Stop the Flu: Tips to Curb Seasonal Illness

Stop the Flu: Tips to Curb Seasonal Illness

 

As the 2019-2020 cold and influenza (flu) season begins, I would like to give you some tips that may help your family stay healthier this season. One measure that is important for children is to get a seasonal influenza vaccine each year to protect against seasonal flu and its potential complications. For 2019-2020, the Centers for Disease Control and Prevention (CDC) recommends a yearly flu vaccine for everyone 6 months of age and older as the first and most important step in protecting against this potentially serious disease. The CDC also recommends adults who are in close contact with young children or adults in contact with children of any age with chronic illnesses to get the flu vaccine. The vaccine is widely available in our area at physician offices, the local health department, and local pharmacies. Illnesses like colds and flu are spread from person to person via respiratory droplets. These droplets are spread by coughing, sneezing or by touching objects or people with contaminated hands. We know that some viruses and bacteria can live two hours or longer on surfaces such as desks and doorknobs.  Although viral and bacterial illnesses can spread from person to person during normal daily activities, there are some simple things which help reduce the spread of illness. Please remind your children of the following health habits.

1. Cover their mouth and nose when sneezing. If they can, they should use a tissue and then throw it away, washing their hands afterwards. If they don't have a tissue handy, they should use their inner elbow or upper sleeve rather than their hands. This practice prevents the spread of germs via their hands.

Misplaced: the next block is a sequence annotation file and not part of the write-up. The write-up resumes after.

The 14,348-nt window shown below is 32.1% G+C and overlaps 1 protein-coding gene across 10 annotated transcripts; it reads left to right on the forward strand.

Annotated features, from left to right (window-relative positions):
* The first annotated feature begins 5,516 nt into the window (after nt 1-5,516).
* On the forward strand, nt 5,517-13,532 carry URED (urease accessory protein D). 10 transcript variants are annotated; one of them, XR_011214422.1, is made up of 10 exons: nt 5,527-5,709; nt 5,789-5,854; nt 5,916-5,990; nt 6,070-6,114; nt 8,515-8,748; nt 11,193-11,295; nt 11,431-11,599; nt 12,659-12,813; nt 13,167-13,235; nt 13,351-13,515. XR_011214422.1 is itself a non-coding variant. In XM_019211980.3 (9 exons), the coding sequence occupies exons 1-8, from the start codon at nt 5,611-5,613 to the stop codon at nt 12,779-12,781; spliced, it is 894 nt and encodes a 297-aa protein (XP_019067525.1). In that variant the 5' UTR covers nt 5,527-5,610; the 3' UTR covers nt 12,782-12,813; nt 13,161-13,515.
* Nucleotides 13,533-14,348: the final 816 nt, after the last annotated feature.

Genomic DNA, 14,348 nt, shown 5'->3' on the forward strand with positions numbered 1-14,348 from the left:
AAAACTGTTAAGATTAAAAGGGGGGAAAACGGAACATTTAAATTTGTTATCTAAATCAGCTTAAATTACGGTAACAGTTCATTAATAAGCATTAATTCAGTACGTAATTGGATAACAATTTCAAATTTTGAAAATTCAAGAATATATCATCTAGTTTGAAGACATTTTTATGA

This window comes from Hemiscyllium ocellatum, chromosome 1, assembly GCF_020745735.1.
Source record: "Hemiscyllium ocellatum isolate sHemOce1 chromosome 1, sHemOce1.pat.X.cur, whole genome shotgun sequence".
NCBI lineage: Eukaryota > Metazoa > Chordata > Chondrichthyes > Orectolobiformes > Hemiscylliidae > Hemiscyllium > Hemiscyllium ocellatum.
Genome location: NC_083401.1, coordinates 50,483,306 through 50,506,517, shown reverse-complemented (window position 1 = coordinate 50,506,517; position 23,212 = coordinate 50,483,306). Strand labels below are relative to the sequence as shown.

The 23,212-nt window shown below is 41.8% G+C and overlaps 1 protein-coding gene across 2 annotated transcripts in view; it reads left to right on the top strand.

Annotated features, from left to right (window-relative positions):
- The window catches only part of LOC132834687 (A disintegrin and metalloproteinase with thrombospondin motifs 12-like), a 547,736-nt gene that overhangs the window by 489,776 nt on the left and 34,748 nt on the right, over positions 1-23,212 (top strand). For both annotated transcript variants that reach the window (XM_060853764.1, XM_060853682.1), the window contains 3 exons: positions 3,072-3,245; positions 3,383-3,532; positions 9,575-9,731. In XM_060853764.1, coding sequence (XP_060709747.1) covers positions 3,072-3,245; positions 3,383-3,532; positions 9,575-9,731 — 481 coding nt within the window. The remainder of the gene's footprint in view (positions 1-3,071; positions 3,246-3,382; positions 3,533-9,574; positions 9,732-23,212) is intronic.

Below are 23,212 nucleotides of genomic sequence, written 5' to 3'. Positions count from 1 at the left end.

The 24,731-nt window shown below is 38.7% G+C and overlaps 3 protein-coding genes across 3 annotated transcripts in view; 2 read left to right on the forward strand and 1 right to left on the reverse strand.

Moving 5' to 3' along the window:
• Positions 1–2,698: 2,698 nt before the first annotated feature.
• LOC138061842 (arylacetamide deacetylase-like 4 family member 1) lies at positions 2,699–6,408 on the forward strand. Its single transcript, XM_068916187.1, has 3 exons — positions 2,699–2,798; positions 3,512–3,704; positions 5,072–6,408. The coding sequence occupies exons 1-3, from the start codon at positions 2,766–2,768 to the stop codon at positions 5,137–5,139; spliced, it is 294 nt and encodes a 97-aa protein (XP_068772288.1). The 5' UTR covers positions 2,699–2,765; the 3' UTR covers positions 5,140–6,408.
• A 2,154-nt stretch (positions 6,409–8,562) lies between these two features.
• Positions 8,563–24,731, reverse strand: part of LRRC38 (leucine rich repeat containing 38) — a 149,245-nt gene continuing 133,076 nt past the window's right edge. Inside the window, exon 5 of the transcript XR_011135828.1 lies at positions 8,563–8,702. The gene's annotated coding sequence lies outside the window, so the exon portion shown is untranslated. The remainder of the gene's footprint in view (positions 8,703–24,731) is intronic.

2. Keep their hands away from their eyes, nose, and mouth.

3. Clean their hands often. Remind them to wash with soap and warm water. The teachers give them bathroom breaks throughout the day that give them an opportunity to wash their hands. In addition to reminding them to use soap and water, the children at school are frequently reminded to not rush through washing their hands. A recommendation to help them wash long enough is to have them say a prayer, song or even the ABC's silently to themselves while washing. When the song or prayer is finished then they have washed long enough. Germ-X is also available in the classrooms to use throughout the day.

4. Remind them to not share cups, water bottles, or eating utensils.

5. Children should stay home when they are sick. They should stay home if they have a fever. Our school policy states that students must be fever free (below 100.1) for 24 hours without fever reducing medication before returning to school. This means that if they are sent home with an elevated temperature from the clinic, they are to stay home on the following day. This is to allow time to ensure that their elevated temperature does not return. They should also stay home (with or without fever) if they have symptoms which are obvious of illness, i.e. recent vomiting, cough, malaise, congestion. Sometimes it is difficult to decide in the morning whether a child is well enough to attend school. Call the school if you are in doubt. You can also ask yourself, "Can my child go through the day with minimal disruption to himself and others?" This may help you make a decision on one of those mornings when it is difficult to decide. By staying home when they are sick, children are helping themselves recuperate and are helping their peers stay healthy.